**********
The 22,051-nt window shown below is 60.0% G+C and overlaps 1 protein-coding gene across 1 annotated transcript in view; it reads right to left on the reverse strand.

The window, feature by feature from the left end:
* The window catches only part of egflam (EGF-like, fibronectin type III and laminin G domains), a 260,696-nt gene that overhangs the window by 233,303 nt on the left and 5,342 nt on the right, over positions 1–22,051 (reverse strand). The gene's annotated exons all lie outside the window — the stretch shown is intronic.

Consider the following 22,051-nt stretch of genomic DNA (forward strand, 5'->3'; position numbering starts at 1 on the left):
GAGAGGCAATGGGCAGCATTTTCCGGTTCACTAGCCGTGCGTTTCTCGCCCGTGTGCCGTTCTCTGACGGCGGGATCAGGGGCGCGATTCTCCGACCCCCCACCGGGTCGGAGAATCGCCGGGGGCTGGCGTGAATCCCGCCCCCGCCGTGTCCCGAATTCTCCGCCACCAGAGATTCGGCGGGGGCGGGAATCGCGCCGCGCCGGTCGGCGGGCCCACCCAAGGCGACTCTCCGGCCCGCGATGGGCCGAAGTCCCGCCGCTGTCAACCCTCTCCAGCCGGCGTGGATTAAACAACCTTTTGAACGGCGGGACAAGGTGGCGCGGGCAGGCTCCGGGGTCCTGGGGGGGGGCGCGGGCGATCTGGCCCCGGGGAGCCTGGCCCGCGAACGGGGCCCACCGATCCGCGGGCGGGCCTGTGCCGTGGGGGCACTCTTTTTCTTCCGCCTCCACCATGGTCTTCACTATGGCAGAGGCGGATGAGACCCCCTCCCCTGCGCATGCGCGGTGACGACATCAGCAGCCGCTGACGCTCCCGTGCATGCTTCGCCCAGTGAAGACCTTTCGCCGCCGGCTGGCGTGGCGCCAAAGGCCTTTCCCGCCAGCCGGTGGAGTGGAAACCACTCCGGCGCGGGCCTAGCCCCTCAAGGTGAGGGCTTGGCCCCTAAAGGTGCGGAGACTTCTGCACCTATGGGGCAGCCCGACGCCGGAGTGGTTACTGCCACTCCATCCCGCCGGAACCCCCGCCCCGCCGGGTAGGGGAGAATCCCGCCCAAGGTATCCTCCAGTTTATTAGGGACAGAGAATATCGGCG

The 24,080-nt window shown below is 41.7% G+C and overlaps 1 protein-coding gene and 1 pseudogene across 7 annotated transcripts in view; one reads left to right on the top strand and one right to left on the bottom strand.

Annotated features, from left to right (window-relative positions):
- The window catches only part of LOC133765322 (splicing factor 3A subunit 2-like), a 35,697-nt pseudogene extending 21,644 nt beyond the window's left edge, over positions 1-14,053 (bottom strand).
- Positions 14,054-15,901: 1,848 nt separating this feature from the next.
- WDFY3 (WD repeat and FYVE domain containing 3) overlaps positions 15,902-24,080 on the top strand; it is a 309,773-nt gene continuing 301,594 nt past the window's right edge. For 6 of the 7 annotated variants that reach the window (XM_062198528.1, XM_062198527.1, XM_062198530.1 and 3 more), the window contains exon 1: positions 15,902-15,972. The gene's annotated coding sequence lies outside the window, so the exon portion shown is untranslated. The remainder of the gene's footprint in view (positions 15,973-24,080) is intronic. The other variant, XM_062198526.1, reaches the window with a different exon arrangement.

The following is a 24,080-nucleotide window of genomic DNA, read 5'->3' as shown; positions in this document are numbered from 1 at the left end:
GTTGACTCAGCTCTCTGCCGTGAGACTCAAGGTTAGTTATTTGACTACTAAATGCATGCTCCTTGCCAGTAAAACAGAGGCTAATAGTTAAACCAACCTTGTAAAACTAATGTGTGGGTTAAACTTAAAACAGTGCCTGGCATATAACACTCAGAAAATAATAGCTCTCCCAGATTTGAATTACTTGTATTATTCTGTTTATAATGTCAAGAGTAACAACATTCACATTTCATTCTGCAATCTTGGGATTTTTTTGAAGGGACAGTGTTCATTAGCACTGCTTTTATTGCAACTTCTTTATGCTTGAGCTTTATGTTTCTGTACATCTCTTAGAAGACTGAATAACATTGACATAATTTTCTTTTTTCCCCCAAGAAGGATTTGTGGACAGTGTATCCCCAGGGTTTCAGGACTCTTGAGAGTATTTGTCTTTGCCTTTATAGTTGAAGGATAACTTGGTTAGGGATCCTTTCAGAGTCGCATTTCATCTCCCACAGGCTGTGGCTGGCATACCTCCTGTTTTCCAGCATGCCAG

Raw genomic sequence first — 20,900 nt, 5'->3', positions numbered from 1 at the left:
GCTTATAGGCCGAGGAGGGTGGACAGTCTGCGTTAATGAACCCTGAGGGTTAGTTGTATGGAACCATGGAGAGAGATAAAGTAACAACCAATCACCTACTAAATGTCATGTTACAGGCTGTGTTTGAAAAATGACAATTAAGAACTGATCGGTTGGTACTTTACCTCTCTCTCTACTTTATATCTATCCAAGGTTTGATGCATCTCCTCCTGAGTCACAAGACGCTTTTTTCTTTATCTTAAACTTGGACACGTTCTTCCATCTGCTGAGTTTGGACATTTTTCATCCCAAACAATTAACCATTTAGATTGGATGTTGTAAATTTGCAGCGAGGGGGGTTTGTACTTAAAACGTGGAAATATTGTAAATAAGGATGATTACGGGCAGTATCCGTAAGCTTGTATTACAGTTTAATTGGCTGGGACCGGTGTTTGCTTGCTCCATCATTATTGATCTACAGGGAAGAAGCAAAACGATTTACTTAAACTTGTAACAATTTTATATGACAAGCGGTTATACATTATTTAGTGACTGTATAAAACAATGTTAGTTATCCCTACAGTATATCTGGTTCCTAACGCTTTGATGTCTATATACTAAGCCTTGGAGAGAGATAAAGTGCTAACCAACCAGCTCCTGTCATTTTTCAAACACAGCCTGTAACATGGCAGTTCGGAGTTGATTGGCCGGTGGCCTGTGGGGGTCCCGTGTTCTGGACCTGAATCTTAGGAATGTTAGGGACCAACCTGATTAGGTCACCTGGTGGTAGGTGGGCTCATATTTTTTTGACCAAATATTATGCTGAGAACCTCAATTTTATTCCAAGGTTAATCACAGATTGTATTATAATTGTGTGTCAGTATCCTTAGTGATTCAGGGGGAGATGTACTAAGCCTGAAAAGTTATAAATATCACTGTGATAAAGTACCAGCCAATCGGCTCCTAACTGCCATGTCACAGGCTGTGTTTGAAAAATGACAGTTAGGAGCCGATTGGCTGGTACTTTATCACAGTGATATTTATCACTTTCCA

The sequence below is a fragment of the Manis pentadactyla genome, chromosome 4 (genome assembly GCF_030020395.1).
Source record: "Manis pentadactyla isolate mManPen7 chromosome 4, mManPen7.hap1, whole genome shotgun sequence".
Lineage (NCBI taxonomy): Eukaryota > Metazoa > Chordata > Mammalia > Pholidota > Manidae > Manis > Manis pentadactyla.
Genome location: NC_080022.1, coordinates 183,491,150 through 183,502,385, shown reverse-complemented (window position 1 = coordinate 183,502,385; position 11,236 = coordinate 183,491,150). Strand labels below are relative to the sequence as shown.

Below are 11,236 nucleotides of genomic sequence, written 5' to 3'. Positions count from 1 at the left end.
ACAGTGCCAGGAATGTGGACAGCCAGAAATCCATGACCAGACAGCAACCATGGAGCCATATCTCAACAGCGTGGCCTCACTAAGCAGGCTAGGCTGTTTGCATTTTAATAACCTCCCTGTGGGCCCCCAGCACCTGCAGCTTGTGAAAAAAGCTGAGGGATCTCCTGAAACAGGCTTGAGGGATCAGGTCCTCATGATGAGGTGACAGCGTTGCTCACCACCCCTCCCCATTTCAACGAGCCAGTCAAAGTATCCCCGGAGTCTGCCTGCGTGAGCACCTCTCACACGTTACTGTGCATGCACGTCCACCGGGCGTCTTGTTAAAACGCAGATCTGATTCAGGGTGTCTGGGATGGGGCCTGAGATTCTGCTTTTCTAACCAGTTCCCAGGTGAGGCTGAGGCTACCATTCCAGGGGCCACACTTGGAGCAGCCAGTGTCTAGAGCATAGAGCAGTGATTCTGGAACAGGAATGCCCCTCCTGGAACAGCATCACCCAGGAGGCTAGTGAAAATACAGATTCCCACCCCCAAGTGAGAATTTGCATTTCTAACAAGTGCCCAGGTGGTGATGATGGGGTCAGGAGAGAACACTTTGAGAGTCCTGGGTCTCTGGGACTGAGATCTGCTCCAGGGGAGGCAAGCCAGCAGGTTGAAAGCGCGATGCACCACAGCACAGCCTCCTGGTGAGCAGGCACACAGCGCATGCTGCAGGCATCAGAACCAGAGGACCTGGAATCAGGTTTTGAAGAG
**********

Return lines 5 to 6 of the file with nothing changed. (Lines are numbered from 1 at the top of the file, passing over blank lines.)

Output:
GAGAGGCAATGGGCAGCATTTTCCGGTTCACTAGCCGTGCGTTTCTCGCCCGTGTGCCGTTCTCTGACGGCGGGATCAGGGGCGCGATTCTCCGACCCCCCACCGGGTCGGAGAATCGCCGGGGGCTGGCGTGAATCCCGCCCCCGCCGTGTCCCGAATTCTCCGCCACCAGAGATTCGGCGGGGGCGGGAATCGCGCCGCGCCGGTCGGCGGGCCCACCCAAGGCGACTCTCCGGCCCGCGATGGGCCGAAGTCCCGCCGCTGTCAACCCTCTCCAGCCGGCGTGGATTAAACAACCTTTTGAACGGCGGGACAAGGTGGCGCGGGCAGGCTCCGGGGTCCTGGGGGGGGGCGCGGGCGATCTGGCCCCGGGGAGCCTGGCCCGCGAACGGGGCCCACCGATCCGCGGGCGGGCCTGTGCCGTGGGGGCACTCTTTTTCTTCCGCCTCCACCATGGTCTTCACTATGGCAGAGGCGGATGAGACCCCCTCCCCTGCGCATGCGCGGTGACGACATCAGCAGCCGCTGACGCTCCCGTGCATGCTTCGCCCAGTGAAGACCTTTCGCCGCCGGCTGGCGTGGCGCCAAAGGCCTTTCCCGCCAGCCGGTGGAGTGGAAACCACTCCGGCGCGGGCCTAGCCCCTCAAGGTGAGGGCTTGGCCCCTAAAGGTGCGGAGACTTCTGCACCTATGGGGCAGCCCGACGCCGGAGTGGTTACTGCCACTCCATCCCGCCGGAACCCCCGCCCCGCCGGGTAGGGGAGAATCCCGCCCAAGGTATCCTCCAGTTTATTAGGGACAGAGAATATCGGCG

The 24,080-nt window shown below is 41.7% G+C and overlaps 1 protein-coding gene and 1 pseudogene across 7 annotated transcripts in view; one reads left to right on the top strand and one right to left on the bottom strand.